We develop the LinkedTV player as a Web-based toolkit with support for sharing audiovisual content and the associated LinkedTV enrichment across multiple screens on different device types as well as providing for distinct domain-specific User Interfaces besides a shared, generic UI for any content.
A HbbTV variant of the LinkedTV player will be shown during IFA 2014 (Berlin, September 2014).
The current implementation also supports remote control or gesture control interaction with the TV content.
The LinkedTV Player in year 3
We are extending the player implementation in various directions:
- Providing domain specific User Interfaces for enriching TV programming in the News and Culture domains
- Integrating personalisation functions into the Player and making these available to users via the UI
The LinkedTV Player in year 2
The player streams the seed video from the original source onto the “main screen” and synchronizes on playout the video annotation information from the LinkedTV platform being displayed on a “companion screen”. Concepts are highlighted as the associated TV program fragment is active, and on selection the viewer accesses links to related Web content (enrichments). In the Year 2 player implementation, the detected entities showed on the second screen will always be grouped into three different layers by dividing entities based on “who, what, where” to identify respectively persons, objects and locations. The player can be seen in action in our Hyperlinked Documentary demos.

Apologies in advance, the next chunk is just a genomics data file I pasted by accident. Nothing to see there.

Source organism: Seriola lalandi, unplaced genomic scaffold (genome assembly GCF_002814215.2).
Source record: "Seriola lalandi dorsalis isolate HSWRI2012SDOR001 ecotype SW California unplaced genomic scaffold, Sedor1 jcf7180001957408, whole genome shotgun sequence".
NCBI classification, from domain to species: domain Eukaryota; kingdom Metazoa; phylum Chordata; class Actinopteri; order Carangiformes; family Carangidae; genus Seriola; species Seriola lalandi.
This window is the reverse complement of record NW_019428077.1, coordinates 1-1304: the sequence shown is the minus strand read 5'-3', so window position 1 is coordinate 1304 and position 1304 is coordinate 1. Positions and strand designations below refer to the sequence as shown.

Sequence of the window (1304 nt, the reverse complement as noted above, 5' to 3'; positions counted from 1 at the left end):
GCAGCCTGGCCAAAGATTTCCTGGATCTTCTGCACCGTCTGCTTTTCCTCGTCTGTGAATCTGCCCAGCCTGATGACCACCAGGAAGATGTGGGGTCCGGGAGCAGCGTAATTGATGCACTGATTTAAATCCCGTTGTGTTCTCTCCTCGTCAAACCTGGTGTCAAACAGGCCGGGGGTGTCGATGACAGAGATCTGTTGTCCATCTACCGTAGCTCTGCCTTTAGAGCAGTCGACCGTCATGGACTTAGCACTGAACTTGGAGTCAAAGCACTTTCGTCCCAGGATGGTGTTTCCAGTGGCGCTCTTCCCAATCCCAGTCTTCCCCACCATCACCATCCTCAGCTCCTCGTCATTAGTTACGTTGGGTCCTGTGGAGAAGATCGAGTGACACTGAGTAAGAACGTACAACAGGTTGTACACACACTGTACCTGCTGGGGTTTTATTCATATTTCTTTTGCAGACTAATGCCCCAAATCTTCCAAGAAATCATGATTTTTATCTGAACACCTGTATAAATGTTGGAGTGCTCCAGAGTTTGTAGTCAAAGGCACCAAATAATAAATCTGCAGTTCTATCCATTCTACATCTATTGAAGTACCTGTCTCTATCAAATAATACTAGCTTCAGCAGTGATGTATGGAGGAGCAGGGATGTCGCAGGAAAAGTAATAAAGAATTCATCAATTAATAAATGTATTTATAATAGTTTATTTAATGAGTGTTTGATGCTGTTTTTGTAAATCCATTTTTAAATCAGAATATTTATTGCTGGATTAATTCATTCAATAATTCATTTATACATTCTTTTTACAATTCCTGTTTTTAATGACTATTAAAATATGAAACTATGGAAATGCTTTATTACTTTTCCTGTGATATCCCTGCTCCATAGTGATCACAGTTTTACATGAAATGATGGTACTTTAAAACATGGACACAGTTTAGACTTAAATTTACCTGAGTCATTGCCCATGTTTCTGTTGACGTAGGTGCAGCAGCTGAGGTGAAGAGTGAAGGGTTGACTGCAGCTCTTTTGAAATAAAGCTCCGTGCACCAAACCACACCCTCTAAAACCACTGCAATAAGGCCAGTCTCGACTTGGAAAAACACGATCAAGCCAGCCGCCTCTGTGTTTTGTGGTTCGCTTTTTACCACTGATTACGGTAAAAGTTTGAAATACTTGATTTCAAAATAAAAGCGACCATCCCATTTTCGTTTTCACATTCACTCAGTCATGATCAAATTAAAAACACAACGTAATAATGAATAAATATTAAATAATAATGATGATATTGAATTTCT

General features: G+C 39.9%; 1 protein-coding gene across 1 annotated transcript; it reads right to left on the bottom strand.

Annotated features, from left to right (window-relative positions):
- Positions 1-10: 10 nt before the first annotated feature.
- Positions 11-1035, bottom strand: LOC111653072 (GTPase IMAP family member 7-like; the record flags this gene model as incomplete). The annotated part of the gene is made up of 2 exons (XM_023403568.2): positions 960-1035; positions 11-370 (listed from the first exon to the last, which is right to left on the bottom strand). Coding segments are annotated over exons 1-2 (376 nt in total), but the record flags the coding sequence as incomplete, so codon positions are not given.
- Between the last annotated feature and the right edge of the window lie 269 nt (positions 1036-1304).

The Springfield multiscreen toolkit
The player is driven by a toolkit for synchronising content across screens, called Springfield.
We developed a concept where an application can be independent of how many screens are involved and can in fact dynamically react to changes in the amount and types of screens attached to the application. We currently support all HTML5 based desktop browsers, android phones and tablets as well as Apple (iOS) phones and tablets. Developers can program using any J2EE toolchain (we use Eclipse and Tomcat/Apache) use the normal compile and deploy tools (using the jar and war standards). The main difference is that unlike normal wars that need to be deployed to a J2EE application server you now deploy the application to a newly designed deployment area inside a Springfield cluster.
The Springfield multiscreen toolkit is available to developers from the LinkedTV partner Noterik. For more information:
- Short demo description (2 pages)
- Longer demo description (3.5 pages)
- Springfield toolkit page at Noterik website